In their response to the Select Committee report on Cancun, the Government said: We agree the EU needs to work harder to explain to many countries the longer term impact of the CAP reforms agreed last year". Is it the Secretary of State;s view that the European Union has done enough on agriculture and common agricultural policy reform, and that it is simply a matter for others—notably, the United States—to reform; or do the Government take the view that there is more work to be done in the EU on CAP reform if we are to have a successful development round?

Ms Hewitt

Much has been done since December, when the European Union agreed its position post-Cancun. I welcome the fact that Commissioner Lamy has gone to so many countries and talked to so many Trade Ministers around the world to set out in detail the implications of the CAP reform package that we agreed last year, and the offer on export subsidies to which I have just referred. There is, however, more to do. I know that the hon. Gentleman takes a close interest in those issues, and he will know that we are already engaged in discussions within the Agriculture Council on further reforms on cotton and, in particular, sugar, which are crucial to developing countries and which must form part not only of Europe's reform programme, but of a successful conclusion to the Doha round.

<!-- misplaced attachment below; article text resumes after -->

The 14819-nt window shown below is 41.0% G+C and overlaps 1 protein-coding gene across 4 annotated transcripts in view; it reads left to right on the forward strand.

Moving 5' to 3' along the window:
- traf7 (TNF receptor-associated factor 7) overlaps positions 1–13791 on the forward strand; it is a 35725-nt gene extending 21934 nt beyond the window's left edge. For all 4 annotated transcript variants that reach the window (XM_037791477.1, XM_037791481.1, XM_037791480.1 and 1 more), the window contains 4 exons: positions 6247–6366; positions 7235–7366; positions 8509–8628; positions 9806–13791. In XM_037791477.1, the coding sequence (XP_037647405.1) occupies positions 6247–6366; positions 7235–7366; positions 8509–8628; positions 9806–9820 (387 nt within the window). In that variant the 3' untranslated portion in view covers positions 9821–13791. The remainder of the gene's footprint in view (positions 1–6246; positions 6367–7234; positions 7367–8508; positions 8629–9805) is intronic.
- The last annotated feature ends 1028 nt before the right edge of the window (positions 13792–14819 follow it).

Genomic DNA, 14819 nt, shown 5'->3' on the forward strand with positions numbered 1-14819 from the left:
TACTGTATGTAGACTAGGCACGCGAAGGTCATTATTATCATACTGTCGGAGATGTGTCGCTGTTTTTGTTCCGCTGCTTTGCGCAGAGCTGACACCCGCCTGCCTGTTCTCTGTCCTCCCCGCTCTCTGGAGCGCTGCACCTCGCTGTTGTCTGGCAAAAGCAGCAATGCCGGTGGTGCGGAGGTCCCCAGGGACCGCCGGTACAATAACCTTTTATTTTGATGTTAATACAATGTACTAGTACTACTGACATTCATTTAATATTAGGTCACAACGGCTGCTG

Mr. Martin O'Neill (Ochil) (Lab)

Is my right hon. Friend aware that the stalling of the Doha agenda has led not only to problems for developing countries, but to a number of countries entering into free trade agreements, almost as an expression of frustration? Last week, when I was in south-east Asia with my colleagues on the Select Committee on Trade and Industry, we visited Malaysia, Thailand and Singapore, which have entered into such agreements. There is a worry that the EU's trade agenda is being lost in respect of such countries. Moreover, there is a danger that the bigger Europe created by the accession process will have a "fortress Europe" tendency that ignores certain countries that are not developing countries, but mature economies from which we could benefit a great deal through improved trade relations.